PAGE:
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Advances make CPAP quieter and more comfortable

Filed in
  • Treatments
  • CPAP
  • Sleep apnea

By Lynn Celmer  |  Jun 20, 2013
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As the frontline treatment for obstructive sleep apnea, continuous positive airway pressure therapy can be a life changer.  Research shows that CPAP therapy can produce health benefits for your brain and heart.  It also can improve your daytime alertness and energy.

But it may take some time to get used to sleeping with CPAP.  The good news is that CPAP therapy has come a long way since it was first introduced in the early 1980s. 

CPAP machines are quieter, smaller and more portable.  CPAP masks are more comfortable.  There also are more mask options, including “nasal pillows” and special sizes for women.

“The trend has clearly been toward development of smaller, more comfortable masks and sleeker, quieter machines,” said Dr. Timothy Morgenthaler.  He is a sleep specialist at Mayo Clinic in Rochester, Minn., and President-Elect of the AASM.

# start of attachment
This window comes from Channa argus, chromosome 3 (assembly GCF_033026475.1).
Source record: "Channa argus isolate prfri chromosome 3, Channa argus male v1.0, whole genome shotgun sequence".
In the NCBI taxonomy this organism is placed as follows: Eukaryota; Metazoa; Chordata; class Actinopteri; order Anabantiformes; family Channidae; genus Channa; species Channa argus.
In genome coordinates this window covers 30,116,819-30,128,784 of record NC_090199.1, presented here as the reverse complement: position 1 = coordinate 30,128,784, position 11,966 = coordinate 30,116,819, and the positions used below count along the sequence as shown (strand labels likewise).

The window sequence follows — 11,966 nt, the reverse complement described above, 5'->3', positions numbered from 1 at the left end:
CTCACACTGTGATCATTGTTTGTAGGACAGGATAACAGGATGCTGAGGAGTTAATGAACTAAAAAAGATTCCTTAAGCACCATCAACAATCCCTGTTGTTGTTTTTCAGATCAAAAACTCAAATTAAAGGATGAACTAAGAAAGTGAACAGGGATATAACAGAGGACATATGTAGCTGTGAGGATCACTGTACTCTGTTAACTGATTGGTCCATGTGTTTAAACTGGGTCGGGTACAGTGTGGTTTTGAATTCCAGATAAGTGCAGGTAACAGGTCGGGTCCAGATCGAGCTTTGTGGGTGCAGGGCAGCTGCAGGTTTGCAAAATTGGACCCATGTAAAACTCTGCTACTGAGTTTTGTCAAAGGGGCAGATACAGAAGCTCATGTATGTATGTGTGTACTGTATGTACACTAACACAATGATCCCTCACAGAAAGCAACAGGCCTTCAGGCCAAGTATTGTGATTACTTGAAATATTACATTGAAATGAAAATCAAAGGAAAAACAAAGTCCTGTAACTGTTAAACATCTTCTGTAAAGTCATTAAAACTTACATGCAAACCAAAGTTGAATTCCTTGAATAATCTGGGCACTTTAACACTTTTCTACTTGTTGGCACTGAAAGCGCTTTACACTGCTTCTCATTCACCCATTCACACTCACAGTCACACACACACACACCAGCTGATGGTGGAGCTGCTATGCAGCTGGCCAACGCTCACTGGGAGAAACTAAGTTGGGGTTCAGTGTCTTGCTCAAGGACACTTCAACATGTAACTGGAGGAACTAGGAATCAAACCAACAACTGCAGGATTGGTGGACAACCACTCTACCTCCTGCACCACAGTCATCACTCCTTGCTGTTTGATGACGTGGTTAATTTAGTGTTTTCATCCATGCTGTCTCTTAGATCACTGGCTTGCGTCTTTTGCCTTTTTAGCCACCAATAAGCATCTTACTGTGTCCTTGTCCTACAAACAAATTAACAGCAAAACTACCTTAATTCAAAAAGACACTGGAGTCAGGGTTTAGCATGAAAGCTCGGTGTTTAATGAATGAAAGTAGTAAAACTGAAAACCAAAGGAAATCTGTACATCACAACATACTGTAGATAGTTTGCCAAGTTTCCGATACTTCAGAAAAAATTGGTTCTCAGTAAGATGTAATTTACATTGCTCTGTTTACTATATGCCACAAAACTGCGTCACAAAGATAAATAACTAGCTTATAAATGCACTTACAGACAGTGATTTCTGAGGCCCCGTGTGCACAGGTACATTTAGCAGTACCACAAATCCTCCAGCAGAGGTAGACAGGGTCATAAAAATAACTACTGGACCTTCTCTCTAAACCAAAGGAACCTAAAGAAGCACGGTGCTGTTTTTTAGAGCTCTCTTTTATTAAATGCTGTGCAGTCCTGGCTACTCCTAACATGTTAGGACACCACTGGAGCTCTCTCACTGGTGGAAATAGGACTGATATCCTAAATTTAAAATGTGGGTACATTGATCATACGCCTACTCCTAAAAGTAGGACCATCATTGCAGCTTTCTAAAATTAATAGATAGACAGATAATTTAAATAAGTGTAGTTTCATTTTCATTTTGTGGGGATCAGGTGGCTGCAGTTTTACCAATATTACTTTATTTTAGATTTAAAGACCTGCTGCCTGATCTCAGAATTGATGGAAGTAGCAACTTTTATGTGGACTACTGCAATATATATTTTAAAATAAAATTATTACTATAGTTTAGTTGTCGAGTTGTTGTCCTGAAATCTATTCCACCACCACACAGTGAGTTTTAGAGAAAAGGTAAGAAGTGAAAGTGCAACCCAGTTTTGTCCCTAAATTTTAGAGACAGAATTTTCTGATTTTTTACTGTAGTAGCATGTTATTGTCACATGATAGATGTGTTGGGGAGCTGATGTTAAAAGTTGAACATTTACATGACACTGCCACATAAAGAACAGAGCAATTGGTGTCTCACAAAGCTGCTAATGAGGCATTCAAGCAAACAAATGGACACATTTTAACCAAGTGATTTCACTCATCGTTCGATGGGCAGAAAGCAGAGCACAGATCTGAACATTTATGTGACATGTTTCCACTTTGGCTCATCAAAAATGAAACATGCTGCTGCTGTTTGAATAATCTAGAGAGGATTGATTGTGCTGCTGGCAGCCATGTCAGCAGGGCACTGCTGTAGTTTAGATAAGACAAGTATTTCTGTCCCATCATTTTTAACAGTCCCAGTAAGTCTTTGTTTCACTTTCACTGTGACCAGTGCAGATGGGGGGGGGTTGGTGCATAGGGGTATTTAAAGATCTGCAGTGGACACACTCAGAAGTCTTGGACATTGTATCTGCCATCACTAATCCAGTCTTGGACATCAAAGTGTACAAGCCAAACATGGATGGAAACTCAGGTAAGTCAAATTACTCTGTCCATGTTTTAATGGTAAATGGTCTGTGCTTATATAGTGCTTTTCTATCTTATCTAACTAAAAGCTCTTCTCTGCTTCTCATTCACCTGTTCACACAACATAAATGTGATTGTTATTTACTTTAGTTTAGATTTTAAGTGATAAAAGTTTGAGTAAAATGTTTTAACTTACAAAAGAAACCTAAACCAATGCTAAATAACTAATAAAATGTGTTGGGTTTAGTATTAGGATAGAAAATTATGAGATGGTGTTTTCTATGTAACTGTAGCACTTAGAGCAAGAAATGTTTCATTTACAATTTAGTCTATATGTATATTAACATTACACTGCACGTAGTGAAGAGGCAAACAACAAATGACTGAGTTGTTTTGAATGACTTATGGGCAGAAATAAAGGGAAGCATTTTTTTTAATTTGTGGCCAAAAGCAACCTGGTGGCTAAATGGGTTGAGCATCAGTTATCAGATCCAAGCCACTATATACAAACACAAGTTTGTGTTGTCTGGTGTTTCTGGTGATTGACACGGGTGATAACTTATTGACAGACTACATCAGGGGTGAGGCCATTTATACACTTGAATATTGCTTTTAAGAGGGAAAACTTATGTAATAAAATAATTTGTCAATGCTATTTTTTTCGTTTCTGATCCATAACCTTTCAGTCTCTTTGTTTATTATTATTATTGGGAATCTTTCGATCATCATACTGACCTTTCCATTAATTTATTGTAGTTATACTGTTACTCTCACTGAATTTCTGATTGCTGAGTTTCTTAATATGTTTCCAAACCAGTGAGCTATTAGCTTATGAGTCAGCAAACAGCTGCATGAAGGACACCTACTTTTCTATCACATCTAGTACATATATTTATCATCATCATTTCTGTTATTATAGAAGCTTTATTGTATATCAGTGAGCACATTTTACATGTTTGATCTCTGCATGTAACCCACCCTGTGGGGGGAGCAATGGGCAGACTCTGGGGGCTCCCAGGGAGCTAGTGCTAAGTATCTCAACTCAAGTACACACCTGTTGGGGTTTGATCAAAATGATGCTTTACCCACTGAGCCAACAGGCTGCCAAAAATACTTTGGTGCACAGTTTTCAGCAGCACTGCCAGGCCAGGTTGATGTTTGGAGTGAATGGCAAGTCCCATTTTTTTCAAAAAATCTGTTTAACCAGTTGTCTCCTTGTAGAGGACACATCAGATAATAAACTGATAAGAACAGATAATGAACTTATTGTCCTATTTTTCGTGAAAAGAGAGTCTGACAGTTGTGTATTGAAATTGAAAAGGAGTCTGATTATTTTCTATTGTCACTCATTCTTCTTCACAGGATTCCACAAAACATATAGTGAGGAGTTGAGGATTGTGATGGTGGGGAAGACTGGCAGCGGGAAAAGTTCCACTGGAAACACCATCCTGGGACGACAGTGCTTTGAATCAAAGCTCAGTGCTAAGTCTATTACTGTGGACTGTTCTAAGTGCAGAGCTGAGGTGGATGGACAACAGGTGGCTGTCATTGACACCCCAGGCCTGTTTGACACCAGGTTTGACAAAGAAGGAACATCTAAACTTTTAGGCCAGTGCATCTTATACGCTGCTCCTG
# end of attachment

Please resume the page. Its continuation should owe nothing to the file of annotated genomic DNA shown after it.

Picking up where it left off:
Advances in technology also have made today’s CPAP machines “smarter.”   This makes the therapy more effective and easier to use.

If you are just getting started with CPAP therapy, here are some Tips for CPAP to help you.  Remember to use CPAP all night, every night - and during every nap.


  1. 1 Ivy Baker 28 Aug
    This is some really good information about it would be smart to consider using a smaller machine. It does seem like a good thing to get a professional to help you find a good mask. My father might have sleep apnea and it seems like he should look into a bunch of different machine types.
  2. 2 Taylor 15 Jul
    I liked that you said that CPAP machines include nasal pillows and are more comfortable. My dad has sleep apnea and his CPAP machines are starting to get noisy for my mom. I'll be sure to help him find an updated one that is quieter and comfortable for both of them.
  3. 3 Ellen Y. Siegelman 20 Jul
    I am writing because my husband has sleep apnea. He tried a CPAP machine some years ago and couldn't tolerate it, so he switched to Provent nasal patches, which don't really do the trick. Are there any CPAP machines that are less cumbersome than the mask he used briefly six years ago? He is constantly tired because he does not get adequate sleep at night. I'm hoping a newer mask design could help. Please advise. Ellen Siegelman